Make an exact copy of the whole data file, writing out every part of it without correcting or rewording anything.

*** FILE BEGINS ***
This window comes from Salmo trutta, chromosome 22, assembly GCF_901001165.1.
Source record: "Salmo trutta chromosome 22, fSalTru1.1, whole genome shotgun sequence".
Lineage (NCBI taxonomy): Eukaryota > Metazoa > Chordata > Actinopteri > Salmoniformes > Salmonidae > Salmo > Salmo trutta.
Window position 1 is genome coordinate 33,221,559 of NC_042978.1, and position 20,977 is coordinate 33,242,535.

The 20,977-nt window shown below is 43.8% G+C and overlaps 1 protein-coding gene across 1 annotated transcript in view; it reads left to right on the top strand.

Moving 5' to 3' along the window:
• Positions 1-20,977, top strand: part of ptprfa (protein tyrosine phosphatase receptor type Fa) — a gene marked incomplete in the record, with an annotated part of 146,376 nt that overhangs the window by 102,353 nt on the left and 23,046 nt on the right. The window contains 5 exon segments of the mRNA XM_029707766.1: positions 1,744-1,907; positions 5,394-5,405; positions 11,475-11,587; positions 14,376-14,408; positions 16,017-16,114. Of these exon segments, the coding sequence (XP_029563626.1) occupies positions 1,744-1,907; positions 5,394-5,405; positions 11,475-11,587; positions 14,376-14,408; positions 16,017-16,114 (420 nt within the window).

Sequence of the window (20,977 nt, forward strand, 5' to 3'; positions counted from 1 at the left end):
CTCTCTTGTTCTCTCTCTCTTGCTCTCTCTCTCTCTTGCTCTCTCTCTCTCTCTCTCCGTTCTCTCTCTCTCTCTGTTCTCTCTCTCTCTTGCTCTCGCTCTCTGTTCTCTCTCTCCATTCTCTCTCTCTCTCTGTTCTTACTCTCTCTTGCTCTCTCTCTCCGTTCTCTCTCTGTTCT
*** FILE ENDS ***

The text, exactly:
This window comes from Salmo trutta, chromosome 22, assembly GCF_901001165.1.
Source record: "Salmo trutta chromosome 22, fSalTru1.1, whole genome shotgun sequence".
Lineage (NCBI taxonomy): Eukaryota > Metazoa > Chordata > Actinopteri > Salmoniformes > Salmonidae > Salmo > Salmo trutta.
Window position 1 is genome coordinate 33,221,559 of NC_042978.1, and position 20,977 is coordinate 33,242,535.

The 20,977-nt window shown below is 43.8% G+C and overlaps 1 protein-coding gene across 1 annotated transcript in view; it reads left to right on the top strand.

Moving 5' to 3' along the window:
• Positions 1-20,977, top strand: part of ptprfa (protein tyrosine phosphatase receptor type Fa) — a gene marked incomplete in the record, with an annotated part of 146,376 nt that overhangs the window by 102,353 nt on the left and 23,046 nt on the right. The window contains 5 exon segments of the mRNA XM_029707766.1: positions 1,744-1,907; positions 5,394-5,405; positions 11,475-11,587; positions 14,376-14,408; positions 16,017-16,114. Of these exon segments, the coding sequence (XP_029563626.1) occupies positions 1,744-1,907; positions 5,394-5,405; positions 11,475-11,587; positions 14,376-14,408; positions 16,017-16,114 (420 nt within the window).

Sequence of the window (20,977 nt, forward strand, 5' to 3'; positions counted from 1 at the left end):
CTCTCTTGTTCTCTCTCTCTTGCTCTCTCTCTCTCTTGCTCTCTCTCTCTCTCTCTCCGTTCTCTCTCTCTCTCTGTTCTCTCTCTCTCTTGCTCTCGCTCTCTGTTCTCTCTCTCCATTCTCTCTCTCTCTCTGTTCTTACTCTCTCTTGCTCTCTCTCTCCGTTCTCTCTCTGTTCT